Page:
Understanding the health insurance system

This is the time of year when many new people are arriving in Frankfurt so here is an overview of everything you need to know about health insurance. When you have a look at the free comparison website for health insurance like Check24, you will see that insurance is pretty complicated (and all in German) so I had some help from the nice people at SBK insurance to fill in the gaps!

First though, you are probably aware since you have found this post that you have to have insurance. After you have sorted out a few of the basics like registering at the foreigners department, getting into your accommodation (even if temporary) and opening a bank account, your next step is getting health insurance. Even though you won’t be able to do this immediately, the insurance will be back-dated to the date you arrived. Therefore, if you get sick early on you will need to pay upfront and then claim the money back later once you have the insurance sorted.

Although there are many different providers of insurance, you have two choices – private or state insurance. You will only get the choice of private though if you earn above €57,600 before tax annually. Otherwise you will be automatically registered for state insurance which is often cheaper and has the benefit that unemployed spouses and children are free.

A key disadvantage of state insurance though is that many clinics prioritise privately insured patients due to the higher returns and some doctors only take private patients. In Frankfurt, due to the high volume of people coming to the city for work, there is a bit of a shortage of doctors and this can lead to long waiting times at popular or specialist clinics. In satelite towns, you will find it a lot easier to get an appointment short notice.

When choosing insurance it is a really good idea to choose one of the big providers like SBK who have a fully English language service and advisors in Frankfurt. This means that setting up will be explained in full and support late will be easy. For more information about the SBK benefits take a look here.

And here are some more key points to bear in mind:

  • Statutory (or public) health insurance providers are part of the German social system and are legally bound to insure every person, regardless of health status, employment, age, or income. Everyone is free to choose their preferred statutory health service provider.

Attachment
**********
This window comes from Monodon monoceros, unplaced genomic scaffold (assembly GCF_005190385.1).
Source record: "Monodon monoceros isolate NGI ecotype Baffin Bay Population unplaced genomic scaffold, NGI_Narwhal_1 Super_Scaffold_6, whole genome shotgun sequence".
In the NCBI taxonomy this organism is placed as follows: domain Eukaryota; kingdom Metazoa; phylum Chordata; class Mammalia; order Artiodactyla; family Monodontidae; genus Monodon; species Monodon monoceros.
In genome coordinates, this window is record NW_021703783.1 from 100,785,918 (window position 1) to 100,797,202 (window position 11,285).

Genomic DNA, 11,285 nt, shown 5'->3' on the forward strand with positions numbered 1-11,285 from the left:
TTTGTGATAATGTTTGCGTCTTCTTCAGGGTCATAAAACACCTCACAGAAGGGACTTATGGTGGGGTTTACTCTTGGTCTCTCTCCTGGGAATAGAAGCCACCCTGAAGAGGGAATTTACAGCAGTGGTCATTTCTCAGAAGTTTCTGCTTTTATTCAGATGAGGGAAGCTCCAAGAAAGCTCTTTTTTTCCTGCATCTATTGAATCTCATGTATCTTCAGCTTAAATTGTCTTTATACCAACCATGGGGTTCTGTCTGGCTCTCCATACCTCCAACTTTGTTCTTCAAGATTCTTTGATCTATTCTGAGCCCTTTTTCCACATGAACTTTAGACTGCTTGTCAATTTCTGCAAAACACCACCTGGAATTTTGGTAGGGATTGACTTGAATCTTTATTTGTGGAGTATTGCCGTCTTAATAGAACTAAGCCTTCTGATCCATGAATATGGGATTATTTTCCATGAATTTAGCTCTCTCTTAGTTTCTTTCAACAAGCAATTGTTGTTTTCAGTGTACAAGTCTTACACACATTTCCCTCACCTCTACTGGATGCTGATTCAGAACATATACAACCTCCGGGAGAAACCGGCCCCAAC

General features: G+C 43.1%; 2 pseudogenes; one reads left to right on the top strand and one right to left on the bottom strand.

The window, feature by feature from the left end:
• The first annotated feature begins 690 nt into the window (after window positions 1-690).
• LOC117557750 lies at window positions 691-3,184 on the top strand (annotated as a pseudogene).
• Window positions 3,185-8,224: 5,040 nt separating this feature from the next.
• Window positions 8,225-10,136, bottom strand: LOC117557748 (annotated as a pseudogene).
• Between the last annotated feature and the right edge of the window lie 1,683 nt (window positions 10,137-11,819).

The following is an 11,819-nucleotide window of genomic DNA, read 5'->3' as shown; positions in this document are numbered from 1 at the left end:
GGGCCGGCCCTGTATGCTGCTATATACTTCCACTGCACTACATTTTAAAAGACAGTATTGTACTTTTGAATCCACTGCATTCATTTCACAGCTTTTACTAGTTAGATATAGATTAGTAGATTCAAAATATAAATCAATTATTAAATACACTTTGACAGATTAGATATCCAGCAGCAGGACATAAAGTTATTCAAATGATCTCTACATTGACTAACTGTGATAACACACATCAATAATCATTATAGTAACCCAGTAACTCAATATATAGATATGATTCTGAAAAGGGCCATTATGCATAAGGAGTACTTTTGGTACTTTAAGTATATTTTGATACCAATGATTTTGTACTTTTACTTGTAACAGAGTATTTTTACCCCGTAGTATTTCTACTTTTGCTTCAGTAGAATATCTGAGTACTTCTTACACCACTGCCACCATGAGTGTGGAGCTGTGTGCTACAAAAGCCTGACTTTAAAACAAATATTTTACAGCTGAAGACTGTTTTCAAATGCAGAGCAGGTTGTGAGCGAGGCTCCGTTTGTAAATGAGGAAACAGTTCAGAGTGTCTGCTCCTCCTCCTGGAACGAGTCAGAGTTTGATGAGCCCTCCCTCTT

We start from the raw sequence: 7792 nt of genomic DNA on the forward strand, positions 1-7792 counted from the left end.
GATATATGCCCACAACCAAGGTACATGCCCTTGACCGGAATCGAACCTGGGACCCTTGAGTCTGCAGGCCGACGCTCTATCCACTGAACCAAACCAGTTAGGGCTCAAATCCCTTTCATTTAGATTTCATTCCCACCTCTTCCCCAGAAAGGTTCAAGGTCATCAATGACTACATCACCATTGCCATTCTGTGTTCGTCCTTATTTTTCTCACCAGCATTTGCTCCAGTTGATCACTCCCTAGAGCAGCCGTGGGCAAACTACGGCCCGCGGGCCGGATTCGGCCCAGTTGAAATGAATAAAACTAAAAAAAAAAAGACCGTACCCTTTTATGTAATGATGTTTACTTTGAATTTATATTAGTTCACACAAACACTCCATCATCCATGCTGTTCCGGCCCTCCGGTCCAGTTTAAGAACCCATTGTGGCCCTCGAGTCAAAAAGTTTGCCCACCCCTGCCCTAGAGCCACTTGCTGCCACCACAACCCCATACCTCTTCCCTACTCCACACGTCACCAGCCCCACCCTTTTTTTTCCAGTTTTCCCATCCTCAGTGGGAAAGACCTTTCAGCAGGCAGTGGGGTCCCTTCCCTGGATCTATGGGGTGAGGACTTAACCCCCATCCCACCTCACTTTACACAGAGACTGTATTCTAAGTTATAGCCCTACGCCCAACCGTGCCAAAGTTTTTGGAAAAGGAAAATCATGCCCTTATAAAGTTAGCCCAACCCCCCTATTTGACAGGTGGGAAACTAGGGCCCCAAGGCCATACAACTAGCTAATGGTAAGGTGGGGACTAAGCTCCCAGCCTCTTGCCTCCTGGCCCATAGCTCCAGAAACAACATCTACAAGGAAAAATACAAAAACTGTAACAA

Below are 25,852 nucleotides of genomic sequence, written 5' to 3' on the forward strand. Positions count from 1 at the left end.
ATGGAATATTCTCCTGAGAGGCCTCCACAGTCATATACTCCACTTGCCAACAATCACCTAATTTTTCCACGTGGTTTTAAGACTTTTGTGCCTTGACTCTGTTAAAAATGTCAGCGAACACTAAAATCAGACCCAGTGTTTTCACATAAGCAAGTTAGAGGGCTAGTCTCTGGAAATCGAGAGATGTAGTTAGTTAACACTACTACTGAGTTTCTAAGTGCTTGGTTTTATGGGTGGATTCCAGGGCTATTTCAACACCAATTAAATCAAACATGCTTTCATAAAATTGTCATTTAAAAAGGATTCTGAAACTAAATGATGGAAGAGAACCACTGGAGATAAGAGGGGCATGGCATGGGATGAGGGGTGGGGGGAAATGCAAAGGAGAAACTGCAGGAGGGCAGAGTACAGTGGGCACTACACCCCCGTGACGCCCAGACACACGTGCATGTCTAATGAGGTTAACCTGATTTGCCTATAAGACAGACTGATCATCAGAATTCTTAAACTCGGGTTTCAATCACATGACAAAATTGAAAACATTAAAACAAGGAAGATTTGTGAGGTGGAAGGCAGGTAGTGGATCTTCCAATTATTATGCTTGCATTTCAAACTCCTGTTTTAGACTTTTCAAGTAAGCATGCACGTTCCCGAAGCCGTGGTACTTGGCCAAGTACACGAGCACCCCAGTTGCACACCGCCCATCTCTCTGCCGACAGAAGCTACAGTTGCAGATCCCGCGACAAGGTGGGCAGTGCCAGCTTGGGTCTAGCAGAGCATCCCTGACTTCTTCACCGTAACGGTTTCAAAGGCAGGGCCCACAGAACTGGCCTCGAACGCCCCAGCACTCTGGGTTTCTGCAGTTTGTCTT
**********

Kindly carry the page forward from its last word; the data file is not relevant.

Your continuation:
• Every employee pays a percentage of their gross salary for insurance coverage in case of illness, accident, unemployment, during retirement, and for nursing care.
  • While you‘re employed, your employer will take care of deducting and paying the contributions for your coverage. This is automatically done in the course of wage accounting. Employer and employee each pay half of the total contribution (14.6 % of your gross income). In addition, each provider charges a supplemental additional premium (currently 1.1 % on average). Self-employed persons and students benefit from a special kind of insurance coverage.
  • Family insurance allows family members without any income of their own to be co-insured at no extra cost.
  • You can freely choose between all medical providers authorised by statutory health insurance providers.
  • Every insured person will automatically receive an electronic healthcare card. All services your insurance covers (doctor‘s visits, hospital stays, prescription medicines, etc.) are billed to this card – the bill will be sent directly to the insurance company. Advance payments are generally not required. In defined cases, co-payments maybe required: for example for prescription medicines (€10 max.), hospital stays (€10/day), remedies and medicinal sundries (€10 max.) or travel costs to outpatient or hospital treatments (€10 max./trip).
  • In case of illness, employees’ wages will continue to be paid by the employer for up to six weeks, if the employment relationship has continued at least four weeks without interruption. After that period your health insurance provider will take over and pay sick benefits until recovery, but not longer than 1½ years.
  • The statutory health insurance is valid in Germany and in the European Union.


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